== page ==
Nor is the current parliament's economic policy-making completely in line with the cabinet's wishes. In April the assembly passed a consumer debt relief law allowing the state to spend up to 744 million dinars to buy loans taken out from banks before March 2008, write off the interest and reschedule repayments.


Economists described the law as a populist measure forced on the government by MPs. While the state can afford the measure, with its 14 straight years of budget surpluses, bankers argued that the plan encouraged bad behavior by consumers and could cost local banks money.


But measures to reform the economy and get development projects on track still appear more likely under the current parliament than under a new one which would include opposition MPs emboldened by a court ruling against the emir's decree.


"We would like to see further, deeper economic reforms that help support the private sector and make the economy more dynamic," NBK's Kaye said, citing privatization, labor market reforms, housing policy and business regulation as key areas.

(Additional reporting by Mahmoud Harby; Editing by Andrew Torchia)

Iran MPs urge ban on presidential runs by Rafsanjani, Mashaie

Some 100 legislators are demanding a ban on two top independent candidates including ex-president Akbar Hashemi Rafsanjani from Iran's June presidential election in what may be a further move to thwart any brewing challenge to the clerical supreme leader.

The petition by parliamentarians to Iran's Guardian Council emerged three days after the electoral watchdog said outgoing President Mahmoud Ahmadinejad may face charges for accompanying former aide Esfandiar Rahim Mashaie, the other high-profile independent, to register on Saturday for the vote.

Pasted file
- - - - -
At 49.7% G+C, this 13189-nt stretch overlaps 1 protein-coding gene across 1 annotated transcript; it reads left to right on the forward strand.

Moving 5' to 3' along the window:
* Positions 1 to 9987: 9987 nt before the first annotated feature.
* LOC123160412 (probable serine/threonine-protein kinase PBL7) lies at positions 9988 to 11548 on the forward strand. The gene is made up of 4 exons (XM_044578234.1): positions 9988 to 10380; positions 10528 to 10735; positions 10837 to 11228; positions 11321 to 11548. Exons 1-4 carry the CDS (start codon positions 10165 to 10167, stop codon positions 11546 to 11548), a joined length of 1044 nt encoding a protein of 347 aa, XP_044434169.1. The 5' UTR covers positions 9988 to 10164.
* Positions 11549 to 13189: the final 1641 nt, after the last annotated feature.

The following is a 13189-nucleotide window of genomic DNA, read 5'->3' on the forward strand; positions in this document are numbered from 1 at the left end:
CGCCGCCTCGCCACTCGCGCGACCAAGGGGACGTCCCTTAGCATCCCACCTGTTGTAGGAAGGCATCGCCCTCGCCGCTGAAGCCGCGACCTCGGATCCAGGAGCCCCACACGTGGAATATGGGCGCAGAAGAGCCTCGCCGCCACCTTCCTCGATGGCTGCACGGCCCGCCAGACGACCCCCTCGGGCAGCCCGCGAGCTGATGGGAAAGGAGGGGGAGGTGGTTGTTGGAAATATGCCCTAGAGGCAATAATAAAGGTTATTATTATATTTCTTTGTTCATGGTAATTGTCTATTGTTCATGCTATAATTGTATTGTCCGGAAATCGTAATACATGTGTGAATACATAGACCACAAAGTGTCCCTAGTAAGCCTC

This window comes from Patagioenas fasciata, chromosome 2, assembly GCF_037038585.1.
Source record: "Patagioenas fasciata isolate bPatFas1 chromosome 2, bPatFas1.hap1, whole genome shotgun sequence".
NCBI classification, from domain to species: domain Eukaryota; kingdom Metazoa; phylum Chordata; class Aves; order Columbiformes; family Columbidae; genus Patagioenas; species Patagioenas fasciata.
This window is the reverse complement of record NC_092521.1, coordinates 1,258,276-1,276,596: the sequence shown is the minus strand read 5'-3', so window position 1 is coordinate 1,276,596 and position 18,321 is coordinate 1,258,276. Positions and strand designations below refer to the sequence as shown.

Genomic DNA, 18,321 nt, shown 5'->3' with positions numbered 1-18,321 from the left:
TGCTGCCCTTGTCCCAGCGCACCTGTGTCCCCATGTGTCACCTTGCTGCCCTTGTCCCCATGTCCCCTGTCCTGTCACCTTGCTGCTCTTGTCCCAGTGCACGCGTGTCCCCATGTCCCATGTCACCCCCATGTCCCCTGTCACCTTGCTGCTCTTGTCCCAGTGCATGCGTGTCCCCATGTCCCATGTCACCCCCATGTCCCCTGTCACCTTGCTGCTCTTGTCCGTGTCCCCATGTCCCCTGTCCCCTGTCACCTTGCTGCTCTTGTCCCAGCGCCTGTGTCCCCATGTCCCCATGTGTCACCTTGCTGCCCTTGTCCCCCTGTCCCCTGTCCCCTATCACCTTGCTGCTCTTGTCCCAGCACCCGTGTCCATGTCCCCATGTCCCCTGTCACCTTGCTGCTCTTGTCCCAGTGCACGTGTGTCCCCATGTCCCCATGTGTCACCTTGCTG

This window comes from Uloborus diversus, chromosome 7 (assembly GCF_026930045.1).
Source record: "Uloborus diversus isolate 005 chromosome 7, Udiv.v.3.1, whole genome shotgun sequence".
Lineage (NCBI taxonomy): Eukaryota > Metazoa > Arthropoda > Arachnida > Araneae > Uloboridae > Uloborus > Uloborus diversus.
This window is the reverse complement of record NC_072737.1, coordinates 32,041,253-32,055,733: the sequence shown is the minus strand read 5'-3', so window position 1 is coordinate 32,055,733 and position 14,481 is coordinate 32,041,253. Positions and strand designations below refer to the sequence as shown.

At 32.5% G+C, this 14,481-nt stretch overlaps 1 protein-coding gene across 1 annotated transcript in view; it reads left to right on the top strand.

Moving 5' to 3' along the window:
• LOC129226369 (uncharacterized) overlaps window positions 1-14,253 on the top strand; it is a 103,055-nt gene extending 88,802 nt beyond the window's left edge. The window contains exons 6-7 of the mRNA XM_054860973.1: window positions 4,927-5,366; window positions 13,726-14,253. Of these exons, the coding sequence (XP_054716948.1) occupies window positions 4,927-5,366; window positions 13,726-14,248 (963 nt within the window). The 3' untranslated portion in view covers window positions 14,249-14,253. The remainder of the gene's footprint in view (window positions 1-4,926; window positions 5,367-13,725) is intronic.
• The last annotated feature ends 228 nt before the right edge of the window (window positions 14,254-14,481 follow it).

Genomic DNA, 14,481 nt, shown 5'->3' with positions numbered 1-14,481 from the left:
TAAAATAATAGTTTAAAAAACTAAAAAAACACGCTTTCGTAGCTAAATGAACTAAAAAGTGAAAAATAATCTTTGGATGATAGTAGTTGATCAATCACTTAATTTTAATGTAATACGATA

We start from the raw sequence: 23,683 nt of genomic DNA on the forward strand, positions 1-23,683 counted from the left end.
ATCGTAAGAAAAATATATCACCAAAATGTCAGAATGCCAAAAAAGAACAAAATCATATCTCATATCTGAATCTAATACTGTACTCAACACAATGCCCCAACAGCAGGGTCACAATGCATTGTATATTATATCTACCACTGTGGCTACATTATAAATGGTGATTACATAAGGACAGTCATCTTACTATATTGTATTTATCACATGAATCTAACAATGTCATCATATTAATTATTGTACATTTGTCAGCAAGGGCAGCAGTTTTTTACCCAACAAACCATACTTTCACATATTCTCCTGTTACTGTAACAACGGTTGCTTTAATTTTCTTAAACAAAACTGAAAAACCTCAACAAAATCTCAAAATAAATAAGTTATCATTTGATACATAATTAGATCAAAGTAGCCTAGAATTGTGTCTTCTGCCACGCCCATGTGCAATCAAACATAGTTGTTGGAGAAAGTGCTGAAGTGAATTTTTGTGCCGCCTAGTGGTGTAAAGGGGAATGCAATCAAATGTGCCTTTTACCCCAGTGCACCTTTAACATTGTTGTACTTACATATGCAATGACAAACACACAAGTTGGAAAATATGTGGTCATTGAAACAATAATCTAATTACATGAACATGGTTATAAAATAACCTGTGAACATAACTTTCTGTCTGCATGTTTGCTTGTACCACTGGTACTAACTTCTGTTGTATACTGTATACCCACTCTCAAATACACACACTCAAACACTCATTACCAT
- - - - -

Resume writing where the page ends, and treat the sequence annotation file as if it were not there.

That warning raised speculation that the council would bar Mashaie. The parliamentarians - conservative hardliners loyal to Supreme Leader Ayatollah Ali Khamenei - appeared to follow up by urging the watchdog to disqualify both independents.

After mass protests that followed the 2009 election, Khamenei may have counted on the June 14 vote to install a loyal conservative as president but the surprise candidacies of Rafsanjani and Mashaie scrambled that outlook.

In entering the fray, Rafsanjani - Iran's most prominent political grandee and a relative moderate - and Mashaie, former chief of staff to Ahmadinejad, have broadened what many thought would be a contest between rival pro-Khamenei "principlists".

Principlists dominate parliament and they lost little time in condemning Rafsanjani and Mashaie's electoral quest as the Guardian Council carries out its task of vetting all candidates.

In a letter to the Council, the legislators criticized Rafsanjani for having aligned with opposition forces, who hardliners refer to as "seditionists," after Ahmadinejad's disputed 2009 re-election over reformist challengers triggered months of popular unrest eventually suppressed by force.

"This all shows that he cannot be entrusted with a great responsibility like the presidency," the letter said, according to the semi-official Mehr news agency.


The petition further denounced Mashaie, who is seen by conservatives in Iran's political establishment to be leading a "deviant current" that promotes an unorthodox version of Islam and seeks to sideline clerical authority.

"The same ones who tried to replace Islamism with nationalism have ... gathered the corrupt and the liberals around them," the letter read. "The Guardian Council, as in the past, can block the way for deviants and seditionists."

The presidential field is otherwise top-heavy with conservatives loyal to Khamenei including Saeed Jalili, chief negotiator in talks with world powers on Iran's disputed nuclear program, and former foreign minister Ali Akbar Velayati.

The Guardian Council is due to issue a final list of approved candidates around May 23.

The council is a body of Islamic jurists and clerics seen to be generally within Khamenei's orbit but has said it is not susceptible to political pressure and would perform its vetting duties in accordance with the law.